BEIJING (Reuters) – China’s property sales fell at a faster pace in October and investment in real estate slumped, official data showed on Wednesday, suggesting the crisis-hit sector is yet to emerge from its decline despite Beijing’s recent support efforts.
Property sales by floor area fell 20.33% year-on-year against a 19.77% fall in September, according to Reuters calculations based on data released by the National Bureau of Statistics (NBS).
Sales fell 7.8% year-on-year in January-October, compared with a 7.5% slide in the first nine months of 2023.
Authorities have been ramping up measures to support real estate, including relaxing home purchase restrictions and lowering borrowing costs, although these have failed to shore up a meaningful recovery in major cities.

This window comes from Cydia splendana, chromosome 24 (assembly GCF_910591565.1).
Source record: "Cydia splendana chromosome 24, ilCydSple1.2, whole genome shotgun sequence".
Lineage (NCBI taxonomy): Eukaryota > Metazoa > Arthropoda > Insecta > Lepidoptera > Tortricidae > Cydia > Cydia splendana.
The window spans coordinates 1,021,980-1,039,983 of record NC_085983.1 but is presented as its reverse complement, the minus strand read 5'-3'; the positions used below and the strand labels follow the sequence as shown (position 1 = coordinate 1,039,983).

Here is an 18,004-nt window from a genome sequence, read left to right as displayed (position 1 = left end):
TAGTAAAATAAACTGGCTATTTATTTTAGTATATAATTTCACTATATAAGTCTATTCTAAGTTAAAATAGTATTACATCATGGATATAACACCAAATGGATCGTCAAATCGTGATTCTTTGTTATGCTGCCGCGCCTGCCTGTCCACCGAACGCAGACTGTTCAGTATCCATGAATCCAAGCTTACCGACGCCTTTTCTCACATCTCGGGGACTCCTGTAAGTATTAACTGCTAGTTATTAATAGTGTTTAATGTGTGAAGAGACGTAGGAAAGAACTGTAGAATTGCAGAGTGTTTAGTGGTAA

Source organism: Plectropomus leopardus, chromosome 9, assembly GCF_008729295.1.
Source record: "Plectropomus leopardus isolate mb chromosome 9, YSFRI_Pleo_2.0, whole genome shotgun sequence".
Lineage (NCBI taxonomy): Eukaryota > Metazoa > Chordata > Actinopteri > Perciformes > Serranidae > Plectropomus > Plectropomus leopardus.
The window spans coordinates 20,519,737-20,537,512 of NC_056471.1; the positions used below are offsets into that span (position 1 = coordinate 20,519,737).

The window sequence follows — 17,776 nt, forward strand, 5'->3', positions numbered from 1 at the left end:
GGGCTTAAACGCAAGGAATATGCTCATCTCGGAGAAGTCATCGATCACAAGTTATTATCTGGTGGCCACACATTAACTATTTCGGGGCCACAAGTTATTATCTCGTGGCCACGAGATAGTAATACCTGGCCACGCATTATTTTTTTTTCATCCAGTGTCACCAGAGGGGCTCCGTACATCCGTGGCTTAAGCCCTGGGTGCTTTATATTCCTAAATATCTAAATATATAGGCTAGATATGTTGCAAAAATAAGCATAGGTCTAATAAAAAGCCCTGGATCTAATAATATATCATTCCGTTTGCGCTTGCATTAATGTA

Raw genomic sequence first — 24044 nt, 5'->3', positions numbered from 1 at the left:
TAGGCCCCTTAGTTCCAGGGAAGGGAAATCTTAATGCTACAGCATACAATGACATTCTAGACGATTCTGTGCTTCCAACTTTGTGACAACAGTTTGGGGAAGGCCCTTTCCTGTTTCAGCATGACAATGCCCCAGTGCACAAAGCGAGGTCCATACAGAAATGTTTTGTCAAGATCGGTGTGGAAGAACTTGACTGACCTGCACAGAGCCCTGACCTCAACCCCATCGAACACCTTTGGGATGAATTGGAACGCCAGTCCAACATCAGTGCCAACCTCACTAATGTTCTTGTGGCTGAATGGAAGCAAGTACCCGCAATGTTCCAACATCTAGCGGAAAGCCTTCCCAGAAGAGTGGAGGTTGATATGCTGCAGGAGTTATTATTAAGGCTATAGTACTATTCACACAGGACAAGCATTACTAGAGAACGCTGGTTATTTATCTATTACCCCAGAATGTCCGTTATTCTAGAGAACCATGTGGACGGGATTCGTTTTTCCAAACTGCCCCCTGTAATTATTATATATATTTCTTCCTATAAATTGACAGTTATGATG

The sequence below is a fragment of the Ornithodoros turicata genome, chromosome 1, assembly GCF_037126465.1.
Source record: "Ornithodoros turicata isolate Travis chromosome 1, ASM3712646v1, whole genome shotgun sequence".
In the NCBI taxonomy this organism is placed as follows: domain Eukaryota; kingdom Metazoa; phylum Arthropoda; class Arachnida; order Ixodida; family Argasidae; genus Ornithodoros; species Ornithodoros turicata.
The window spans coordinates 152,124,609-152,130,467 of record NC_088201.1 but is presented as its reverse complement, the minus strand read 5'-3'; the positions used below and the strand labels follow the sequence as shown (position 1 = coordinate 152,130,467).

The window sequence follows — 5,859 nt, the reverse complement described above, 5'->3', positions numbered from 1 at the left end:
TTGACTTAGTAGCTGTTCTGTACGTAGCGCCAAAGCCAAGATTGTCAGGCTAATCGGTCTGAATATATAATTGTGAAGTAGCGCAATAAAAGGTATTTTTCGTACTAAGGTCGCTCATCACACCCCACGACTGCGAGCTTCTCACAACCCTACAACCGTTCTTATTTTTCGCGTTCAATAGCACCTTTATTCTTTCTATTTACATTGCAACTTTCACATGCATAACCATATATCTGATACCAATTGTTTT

Recent economic data has been mixed with industrial output and retail sales both beating expectations in October although other indicators such as exports and consumer prices point to persistent drags on growth.
While a twice-a-decade financial policy meeting last month offered few surprises for the property market, authorities remain concerned about risks that could spill into other industries, threatening financial stability.
China plans to provide at least 1 trillion yuan ($137 billion) of low-cost financing to the urban village renovations and affordable housing programs, Bloomberg News reported on Tuesday, citing people familiar with the matter.
Reuters previously reported a state-engineered rescue of Country Garden by Ping An Insurance Group, which would be one of the most significant interventions to date by China to support the sector, though Ping An has repeatedly denied the rescue plan.
Property investment fell 16.7% from a year earlier after an 18.7% slide in September, according to Reuters calculations.
New construction starts measured by floor area fell 23.2% year-on-year, after a 23.4% slump in the first nine months.
Funds raised by China’s property developers were down 13.8% year-on-year after a 13.5% fall in January-September.
(Reporting by Liangping Gao, Ella Cao and Ryan Woo; Editing by Sam Holmes)